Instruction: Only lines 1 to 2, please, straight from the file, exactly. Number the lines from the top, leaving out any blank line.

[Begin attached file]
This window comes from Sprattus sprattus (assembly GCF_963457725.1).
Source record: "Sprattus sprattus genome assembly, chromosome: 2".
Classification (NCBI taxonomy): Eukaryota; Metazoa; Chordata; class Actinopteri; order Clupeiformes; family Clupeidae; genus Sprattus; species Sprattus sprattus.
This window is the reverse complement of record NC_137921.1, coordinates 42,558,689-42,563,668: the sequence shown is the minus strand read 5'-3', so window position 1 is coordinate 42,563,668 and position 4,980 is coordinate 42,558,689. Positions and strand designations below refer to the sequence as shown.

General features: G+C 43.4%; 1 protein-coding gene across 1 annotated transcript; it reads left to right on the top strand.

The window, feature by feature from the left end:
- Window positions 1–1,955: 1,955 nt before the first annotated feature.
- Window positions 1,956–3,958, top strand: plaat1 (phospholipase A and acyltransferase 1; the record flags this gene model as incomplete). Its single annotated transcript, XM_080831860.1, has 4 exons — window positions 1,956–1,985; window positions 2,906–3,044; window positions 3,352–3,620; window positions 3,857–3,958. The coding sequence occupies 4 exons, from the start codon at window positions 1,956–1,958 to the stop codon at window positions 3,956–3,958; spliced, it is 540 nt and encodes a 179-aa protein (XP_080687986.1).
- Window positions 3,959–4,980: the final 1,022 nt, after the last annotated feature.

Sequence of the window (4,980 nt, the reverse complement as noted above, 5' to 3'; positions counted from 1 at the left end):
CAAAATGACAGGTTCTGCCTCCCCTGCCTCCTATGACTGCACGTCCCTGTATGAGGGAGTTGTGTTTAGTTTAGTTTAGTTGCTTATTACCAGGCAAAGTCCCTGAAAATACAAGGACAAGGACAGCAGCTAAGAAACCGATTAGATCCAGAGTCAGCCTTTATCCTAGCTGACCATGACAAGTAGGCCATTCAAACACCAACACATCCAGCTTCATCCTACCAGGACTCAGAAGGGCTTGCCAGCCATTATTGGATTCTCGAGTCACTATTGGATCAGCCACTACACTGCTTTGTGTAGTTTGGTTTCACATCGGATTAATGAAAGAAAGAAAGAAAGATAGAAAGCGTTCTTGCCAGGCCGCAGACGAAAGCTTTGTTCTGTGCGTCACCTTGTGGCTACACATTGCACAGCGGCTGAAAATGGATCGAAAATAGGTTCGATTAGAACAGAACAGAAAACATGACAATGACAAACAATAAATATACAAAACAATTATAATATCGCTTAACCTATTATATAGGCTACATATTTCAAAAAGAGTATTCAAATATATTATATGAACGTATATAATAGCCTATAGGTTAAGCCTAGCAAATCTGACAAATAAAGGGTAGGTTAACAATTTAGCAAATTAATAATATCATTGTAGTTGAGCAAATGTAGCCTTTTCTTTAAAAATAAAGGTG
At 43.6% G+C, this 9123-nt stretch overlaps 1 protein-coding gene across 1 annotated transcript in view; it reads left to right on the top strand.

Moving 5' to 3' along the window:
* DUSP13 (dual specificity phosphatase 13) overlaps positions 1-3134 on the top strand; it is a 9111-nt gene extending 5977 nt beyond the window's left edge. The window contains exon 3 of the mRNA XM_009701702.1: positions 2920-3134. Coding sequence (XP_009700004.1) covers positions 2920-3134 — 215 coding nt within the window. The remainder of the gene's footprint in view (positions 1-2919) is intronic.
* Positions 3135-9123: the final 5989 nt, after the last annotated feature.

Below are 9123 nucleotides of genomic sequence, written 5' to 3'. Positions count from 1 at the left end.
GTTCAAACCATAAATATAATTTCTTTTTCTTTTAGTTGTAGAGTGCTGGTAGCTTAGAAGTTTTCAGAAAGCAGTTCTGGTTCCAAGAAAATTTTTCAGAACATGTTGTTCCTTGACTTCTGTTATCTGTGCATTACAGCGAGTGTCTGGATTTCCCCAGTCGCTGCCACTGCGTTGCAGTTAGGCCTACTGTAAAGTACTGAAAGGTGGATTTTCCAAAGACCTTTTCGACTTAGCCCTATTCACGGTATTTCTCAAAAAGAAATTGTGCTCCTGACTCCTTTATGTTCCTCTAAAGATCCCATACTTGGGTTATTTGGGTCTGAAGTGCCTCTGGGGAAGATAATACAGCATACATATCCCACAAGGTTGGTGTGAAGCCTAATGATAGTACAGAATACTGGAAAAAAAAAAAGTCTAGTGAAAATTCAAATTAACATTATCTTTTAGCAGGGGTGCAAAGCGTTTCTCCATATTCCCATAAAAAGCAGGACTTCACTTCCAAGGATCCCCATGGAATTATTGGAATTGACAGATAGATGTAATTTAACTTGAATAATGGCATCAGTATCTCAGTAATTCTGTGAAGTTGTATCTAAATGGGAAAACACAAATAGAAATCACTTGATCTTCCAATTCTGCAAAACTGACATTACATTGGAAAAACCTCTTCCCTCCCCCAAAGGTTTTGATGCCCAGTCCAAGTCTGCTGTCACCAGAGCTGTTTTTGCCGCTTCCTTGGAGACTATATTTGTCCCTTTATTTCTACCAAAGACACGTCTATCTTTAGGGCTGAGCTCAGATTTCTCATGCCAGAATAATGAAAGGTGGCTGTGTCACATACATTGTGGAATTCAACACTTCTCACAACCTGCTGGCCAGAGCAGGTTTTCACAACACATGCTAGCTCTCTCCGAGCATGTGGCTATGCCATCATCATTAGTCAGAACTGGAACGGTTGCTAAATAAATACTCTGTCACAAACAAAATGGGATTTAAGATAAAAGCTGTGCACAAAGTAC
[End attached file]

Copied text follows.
This window comes from Sprattus sprattus (assembly GCF_963457725.1).
Source record: "Sprattus sprattus genome assembly, chromosome: 2".